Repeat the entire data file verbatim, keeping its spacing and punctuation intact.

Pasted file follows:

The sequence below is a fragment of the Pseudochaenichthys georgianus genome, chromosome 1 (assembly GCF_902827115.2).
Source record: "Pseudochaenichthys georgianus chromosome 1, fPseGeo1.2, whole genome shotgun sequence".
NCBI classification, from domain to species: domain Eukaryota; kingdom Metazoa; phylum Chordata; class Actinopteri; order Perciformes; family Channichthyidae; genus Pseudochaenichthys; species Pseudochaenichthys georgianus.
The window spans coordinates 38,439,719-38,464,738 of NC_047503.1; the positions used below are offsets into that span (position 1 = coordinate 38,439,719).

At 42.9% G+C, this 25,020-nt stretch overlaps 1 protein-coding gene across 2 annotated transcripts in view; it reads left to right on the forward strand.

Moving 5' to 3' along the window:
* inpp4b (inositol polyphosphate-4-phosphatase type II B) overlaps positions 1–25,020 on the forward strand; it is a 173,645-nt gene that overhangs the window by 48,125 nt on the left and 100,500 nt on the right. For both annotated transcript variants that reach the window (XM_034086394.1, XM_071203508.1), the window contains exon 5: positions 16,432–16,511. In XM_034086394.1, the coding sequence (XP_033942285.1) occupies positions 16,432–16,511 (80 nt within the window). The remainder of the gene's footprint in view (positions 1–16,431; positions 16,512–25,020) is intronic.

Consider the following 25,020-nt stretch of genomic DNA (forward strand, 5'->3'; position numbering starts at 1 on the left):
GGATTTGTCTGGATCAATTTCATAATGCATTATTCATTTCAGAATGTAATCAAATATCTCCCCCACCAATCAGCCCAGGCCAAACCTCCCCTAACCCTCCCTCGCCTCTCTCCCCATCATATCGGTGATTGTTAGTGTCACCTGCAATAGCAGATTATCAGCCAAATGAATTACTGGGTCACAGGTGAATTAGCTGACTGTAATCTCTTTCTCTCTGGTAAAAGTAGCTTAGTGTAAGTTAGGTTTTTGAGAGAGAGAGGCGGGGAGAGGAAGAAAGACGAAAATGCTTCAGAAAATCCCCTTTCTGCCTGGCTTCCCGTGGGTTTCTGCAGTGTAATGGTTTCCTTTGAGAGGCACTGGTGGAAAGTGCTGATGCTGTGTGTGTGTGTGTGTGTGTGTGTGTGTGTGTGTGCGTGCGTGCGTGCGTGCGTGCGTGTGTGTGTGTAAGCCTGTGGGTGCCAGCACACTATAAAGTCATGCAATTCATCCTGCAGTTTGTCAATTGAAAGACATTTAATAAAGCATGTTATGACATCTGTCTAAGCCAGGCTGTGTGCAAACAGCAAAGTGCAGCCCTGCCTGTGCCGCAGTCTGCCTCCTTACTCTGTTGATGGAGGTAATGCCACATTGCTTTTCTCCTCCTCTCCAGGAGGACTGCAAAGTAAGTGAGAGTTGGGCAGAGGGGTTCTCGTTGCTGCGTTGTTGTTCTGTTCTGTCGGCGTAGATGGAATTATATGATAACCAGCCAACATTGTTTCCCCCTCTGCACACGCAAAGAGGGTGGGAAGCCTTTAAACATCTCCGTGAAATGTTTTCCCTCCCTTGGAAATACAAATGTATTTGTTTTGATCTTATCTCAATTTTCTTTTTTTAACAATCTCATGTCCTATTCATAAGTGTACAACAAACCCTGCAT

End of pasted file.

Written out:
The sequence below is a fragment of the Pseudochaenichthys georgianus genome, chromosome 1 (assembly GCF_902827115.2).
Source record: "Pseudochaenichthys georgianus chromosome 1, fPseGeo1.2, whole genome shotgun sequence".
NCBI classification, from domain to species: domain Eukaryota; kingdom Metazoa; phylum Chordata; class Actinopteri; order Perciformes; family Channichthyidae; genus Pseudochaenichthys; species Pseudochaenichthys georgianus.
The window spans coordinates 38,439,719-38,464,738 of NC_047503.1; the positions used below are offsets into that span (position 1 = coordinate 38,439,719).

At 42.9% G+C, this 25,020-nt stretch overlaps 1 protein-coding gene across 2 annotated transcripts in view; it reads left to right on the forward strand.

Moving 5' to 3' along the window:
* inpp4b (inositol polyphosphate-4-phosphatase type II B) overlaps positions 1–25,020 on the forward strand; it is a 173,645-nt gene that overhangs the window by 48,125 nt on the left and 100,500 nt on the right. For both annotated transcript variants that reach the window (XM_034086394.1, XM_071203508.1), the window contains exon 5: positions 16,432–16,511. In XM_034086394.1, the coding sequence (XP_033942285.1) occupies positions 16,432–16,511 (80 nt within the window). The remainder of the gene's footprint in view (positions 1–16,431; positions 16,512–25,020) is intronic.

Consider the following 25,020-nt stretch of genomic DNA (forward strand, 5'->3'; position numbering starts at 1 on the left):
GGATTTGTCTGGATCAATTTCATAATGCATTATTCATTTCAGAATGTAATCAAATATCTCCCCCACCAATCAGCCCAGGCCAAACCTCCCCTAACCCTCCCTCGCCTCTCTCCCCATCATATCGGTGATTGTTAGTGTCACCTGCAATAGCAGATTATCAGCCAAATGAATTACTGGGTCACAGGTGAATTAGCTGACTGTAATCTCTTTCTCTCTGGTAAAAGTAGCTTAGTGTAAGTTAGGTTTTTGAGAGAGAGAGGCGGGGAGAGGAAGAAAGACGAAAATGCTTCAGAAAATCCCCTTTCTGCCTGGCTTCCCGTGGGTTTCTGCAGTGTAATGGTTTCCTTTGAGAGGCACTGGTGGAAAGTGCTGATGCTGTGTGTGTGTGTGTGTGTGTGTGTGTGTGTGTGTGCGTGCGTGCGTGCGTGCGTGCGTGTGTGTGTGTAAGCCTGTGGGTGCCAGCACACTATAAAGTCATGCAATTCATCCTGCAGTTTGTCAATTGAAAGACATTTAATAAAGCATGTTATGACATCTGTCTAAGCCAGGCTGTGTGCAAACAGCAAAGTGCAGCCCTGCCTGTGCCGCAGTCTGCCTCCTTACTCTGTTGATGGAGGTAATGCCACATTGCTTTTCTCCTCCTCTCCAGGAGGACTGCAAAGTAAGTGAGAGTTGGGCAGAGGGGTTCTCGTTGCTGCGTTGTTGTTCTGTTCTGTCGGCGTAGATGGAATTATATGATAACCAGCCAACATTGTTTCCCCCTCTGCACACGCAAAGAGGGTGGGAAGCCTTTAAACATCTCCGTGAAATGTTTTCCCTCCCTTGGAAATACAAATGTATTTGTTTTGATCTTATCTCAATTTTCTTTTTTTAACAATCTCATGTCCTATTCATAAGTGTACAACAAACCCTGCAT